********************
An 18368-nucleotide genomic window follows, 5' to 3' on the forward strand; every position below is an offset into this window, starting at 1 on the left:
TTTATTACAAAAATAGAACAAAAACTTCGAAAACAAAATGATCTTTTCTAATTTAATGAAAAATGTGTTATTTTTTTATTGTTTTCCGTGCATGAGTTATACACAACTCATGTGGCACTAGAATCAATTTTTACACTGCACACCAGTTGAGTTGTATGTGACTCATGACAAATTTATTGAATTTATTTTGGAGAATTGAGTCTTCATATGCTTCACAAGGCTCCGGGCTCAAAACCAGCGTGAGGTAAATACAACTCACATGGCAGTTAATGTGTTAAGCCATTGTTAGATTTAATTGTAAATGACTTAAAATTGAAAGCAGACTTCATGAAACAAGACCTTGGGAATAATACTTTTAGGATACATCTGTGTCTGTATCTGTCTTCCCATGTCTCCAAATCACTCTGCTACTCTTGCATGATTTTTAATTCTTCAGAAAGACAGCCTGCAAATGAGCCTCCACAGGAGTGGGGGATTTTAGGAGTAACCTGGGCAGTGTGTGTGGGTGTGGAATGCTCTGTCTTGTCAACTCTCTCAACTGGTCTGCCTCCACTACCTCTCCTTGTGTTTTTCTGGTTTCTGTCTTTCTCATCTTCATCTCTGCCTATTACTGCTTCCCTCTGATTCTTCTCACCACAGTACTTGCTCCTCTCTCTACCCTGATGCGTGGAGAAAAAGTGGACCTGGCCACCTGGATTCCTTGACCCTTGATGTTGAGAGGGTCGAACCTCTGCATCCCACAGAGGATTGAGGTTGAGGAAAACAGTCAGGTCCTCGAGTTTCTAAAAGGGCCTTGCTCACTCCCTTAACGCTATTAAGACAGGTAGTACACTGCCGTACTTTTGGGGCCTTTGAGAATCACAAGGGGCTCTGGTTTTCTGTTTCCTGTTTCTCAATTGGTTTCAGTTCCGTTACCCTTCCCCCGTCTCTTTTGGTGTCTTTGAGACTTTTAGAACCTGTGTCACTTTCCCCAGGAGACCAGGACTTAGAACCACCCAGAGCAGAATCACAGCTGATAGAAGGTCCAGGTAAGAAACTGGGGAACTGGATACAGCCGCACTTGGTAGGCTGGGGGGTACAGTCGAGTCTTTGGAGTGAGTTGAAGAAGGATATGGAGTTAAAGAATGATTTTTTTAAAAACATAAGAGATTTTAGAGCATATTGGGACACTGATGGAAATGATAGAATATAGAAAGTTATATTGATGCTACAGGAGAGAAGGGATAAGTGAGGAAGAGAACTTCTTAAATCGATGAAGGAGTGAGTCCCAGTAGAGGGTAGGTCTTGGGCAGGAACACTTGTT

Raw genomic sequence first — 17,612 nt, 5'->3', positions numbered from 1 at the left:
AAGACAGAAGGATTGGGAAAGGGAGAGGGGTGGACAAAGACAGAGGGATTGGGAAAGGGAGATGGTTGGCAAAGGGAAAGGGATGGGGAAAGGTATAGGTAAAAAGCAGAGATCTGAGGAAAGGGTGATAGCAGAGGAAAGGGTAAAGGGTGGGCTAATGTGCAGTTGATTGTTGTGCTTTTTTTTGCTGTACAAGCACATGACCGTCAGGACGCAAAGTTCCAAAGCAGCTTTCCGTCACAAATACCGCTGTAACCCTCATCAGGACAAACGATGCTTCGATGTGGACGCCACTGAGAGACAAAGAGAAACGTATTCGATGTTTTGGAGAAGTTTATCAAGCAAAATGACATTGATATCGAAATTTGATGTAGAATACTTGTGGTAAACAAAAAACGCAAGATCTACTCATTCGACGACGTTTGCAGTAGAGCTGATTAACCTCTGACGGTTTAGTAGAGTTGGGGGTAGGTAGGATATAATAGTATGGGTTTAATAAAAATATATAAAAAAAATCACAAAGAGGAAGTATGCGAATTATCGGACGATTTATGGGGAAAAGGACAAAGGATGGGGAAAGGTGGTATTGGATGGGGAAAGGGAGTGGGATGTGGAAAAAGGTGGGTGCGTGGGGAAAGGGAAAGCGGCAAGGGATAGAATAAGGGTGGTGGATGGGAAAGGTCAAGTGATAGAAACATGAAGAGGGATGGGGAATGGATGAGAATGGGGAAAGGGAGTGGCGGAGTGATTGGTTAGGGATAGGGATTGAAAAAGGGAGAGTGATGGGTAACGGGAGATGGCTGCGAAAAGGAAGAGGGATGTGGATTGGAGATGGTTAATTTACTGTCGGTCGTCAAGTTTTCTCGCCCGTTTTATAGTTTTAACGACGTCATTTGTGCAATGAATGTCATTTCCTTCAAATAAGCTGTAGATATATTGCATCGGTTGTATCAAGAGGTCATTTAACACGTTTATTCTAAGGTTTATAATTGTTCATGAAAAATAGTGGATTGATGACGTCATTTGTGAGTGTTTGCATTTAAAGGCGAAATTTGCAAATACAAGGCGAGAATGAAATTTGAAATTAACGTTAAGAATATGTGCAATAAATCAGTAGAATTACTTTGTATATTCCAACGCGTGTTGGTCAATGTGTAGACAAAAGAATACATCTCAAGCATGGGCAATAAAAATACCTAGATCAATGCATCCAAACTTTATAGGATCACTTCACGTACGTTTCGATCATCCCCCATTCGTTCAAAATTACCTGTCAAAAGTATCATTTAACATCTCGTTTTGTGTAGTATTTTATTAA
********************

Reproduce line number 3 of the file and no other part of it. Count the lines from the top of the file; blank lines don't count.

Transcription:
Raw genomic sequence first — 17,612 nt, 5'->3', positions numbered from 1 at the left: